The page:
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Patterns of Substance Abuse Treatment Seeking Following Cocaine-Related Emergency Department Visits

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Abstract

Chest pain is the most common medical complaint among cocaine-using emergency department (ED) patients. Correlates of substance abuse treatment seeking were examined using 3-month post-discharge surveys from 170 ED patients admitted with cocaine-related chest pain. Four treatment categories were specified as the dependent variable in an ordered logistic regression: no treatment (74.7%), informal treatment only (7.1%), formal treatment only (5.9%), and both formal and informal treatment (12.4%). The following variables were found to be positively associated with a higher treatment category: frequency of cocaine use (OR = 1.07, CI95 = 1.01–1.15, p = 0.03), global severity index (OR = 2.26, CI95 = 1.04–4.90, p = 0.04), number of endorsed stigma barriers (OR = 4.40, CI95 = 1.41–13.78, p = 0.01), interpersonal consequences (OR = 1.41, CI95 = 1.01–1.88, p = 0.02), and pre-baseline informal treatment (OR = 6.69, CI95 = 1.58–28.36, p = 0.01). Physical consequences were found to be negatively associated with a higher treatment category (OR = 0.63, CI95 = 0.47–0.85, p < 0.01). ED visits for cocaine-related chest pain represent missed opportunities to link patients to substance abuse treatment, and interventions are needed to motivate patients to seek care.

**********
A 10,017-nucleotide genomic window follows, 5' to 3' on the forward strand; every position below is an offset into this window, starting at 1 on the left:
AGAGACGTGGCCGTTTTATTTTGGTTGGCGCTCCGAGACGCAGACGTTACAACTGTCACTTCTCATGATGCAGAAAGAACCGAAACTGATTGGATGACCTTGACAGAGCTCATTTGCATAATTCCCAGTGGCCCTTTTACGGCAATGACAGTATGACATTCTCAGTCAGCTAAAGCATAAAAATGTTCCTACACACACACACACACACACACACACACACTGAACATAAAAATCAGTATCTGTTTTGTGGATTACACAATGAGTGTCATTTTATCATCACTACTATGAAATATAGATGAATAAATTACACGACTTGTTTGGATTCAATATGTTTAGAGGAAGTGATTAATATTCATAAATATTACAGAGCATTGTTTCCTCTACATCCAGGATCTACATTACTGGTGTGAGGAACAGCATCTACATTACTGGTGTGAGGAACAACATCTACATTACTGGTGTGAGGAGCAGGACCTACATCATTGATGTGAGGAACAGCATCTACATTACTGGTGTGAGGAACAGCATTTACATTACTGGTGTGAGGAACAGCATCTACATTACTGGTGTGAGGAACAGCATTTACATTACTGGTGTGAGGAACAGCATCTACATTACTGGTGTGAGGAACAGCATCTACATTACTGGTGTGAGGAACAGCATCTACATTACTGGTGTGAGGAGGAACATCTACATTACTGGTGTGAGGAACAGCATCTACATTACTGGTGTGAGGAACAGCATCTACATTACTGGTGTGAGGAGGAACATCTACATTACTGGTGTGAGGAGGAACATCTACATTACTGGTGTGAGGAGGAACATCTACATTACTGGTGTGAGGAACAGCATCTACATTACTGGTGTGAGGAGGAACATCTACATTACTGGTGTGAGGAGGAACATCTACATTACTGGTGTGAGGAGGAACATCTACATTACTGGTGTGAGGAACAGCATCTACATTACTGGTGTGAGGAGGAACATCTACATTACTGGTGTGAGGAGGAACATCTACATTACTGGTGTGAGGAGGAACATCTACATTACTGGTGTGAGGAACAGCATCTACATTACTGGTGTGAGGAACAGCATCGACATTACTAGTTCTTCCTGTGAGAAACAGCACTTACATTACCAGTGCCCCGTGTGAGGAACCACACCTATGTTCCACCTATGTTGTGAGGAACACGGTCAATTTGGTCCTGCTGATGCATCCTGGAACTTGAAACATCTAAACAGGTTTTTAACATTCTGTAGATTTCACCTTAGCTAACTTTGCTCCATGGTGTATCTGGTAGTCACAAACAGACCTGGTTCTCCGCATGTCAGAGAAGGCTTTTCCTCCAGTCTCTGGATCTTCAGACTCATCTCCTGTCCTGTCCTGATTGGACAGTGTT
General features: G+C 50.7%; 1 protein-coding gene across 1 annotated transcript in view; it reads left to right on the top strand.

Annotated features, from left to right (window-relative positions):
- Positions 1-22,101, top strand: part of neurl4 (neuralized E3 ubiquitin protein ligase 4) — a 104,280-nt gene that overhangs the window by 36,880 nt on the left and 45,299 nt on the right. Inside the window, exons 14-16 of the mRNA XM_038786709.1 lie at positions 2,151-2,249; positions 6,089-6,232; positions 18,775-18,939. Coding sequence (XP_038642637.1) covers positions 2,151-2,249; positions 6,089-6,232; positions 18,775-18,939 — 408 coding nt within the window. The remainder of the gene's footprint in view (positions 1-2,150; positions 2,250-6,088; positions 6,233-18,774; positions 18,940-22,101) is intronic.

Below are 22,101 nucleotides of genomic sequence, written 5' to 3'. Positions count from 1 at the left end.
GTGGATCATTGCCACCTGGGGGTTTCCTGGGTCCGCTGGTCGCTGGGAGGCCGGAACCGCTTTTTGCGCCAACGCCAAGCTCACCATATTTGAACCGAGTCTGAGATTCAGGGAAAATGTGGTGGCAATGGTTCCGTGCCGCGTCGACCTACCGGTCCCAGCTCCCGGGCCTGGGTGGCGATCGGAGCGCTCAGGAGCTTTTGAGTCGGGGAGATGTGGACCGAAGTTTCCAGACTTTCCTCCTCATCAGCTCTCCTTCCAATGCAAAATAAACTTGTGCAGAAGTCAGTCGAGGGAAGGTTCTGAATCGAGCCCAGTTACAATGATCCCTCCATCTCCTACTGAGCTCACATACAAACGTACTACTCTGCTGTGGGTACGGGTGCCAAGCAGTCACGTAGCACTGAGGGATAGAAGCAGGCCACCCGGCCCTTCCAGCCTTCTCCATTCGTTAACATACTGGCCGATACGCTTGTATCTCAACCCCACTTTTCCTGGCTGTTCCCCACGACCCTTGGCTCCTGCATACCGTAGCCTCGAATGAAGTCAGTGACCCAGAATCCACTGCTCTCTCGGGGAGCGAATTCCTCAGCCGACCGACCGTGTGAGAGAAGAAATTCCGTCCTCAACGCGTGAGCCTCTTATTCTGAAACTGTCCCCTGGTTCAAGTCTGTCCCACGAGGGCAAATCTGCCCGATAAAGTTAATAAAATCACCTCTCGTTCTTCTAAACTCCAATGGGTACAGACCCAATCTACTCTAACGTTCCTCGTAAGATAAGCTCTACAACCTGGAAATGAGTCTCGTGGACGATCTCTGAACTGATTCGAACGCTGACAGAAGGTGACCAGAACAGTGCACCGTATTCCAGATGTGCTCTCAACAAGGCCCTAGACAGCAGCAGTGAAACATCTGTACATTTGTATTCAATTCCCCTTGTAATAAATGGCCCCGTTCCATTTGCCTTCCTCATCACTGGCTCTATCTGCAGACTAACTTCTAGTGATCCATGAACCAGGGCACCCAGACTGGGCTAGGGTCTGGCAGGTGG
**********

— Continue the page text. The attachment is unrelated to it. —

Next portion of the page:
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Acknowledgements

The authors wish to acknowledge the assistance of staff and patients at Hurley Medical Center for their support which made this research possible.

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Correspondence to John C. Fortney PhD.

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Supported by the National Institute on Drug Abuse R01 DA14343 to Dr. Booth.

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Fortney, J.C., Tripathi, S.P., Walton, M.A. et al. Patterns of Substance Abuse Treatment Seeking Following Cocaine-Related Emergency Department Visits. J Behav Health Serv Res 38, 221–233 (2011). https://doi.org/10.1007/s11414-010-9224-9

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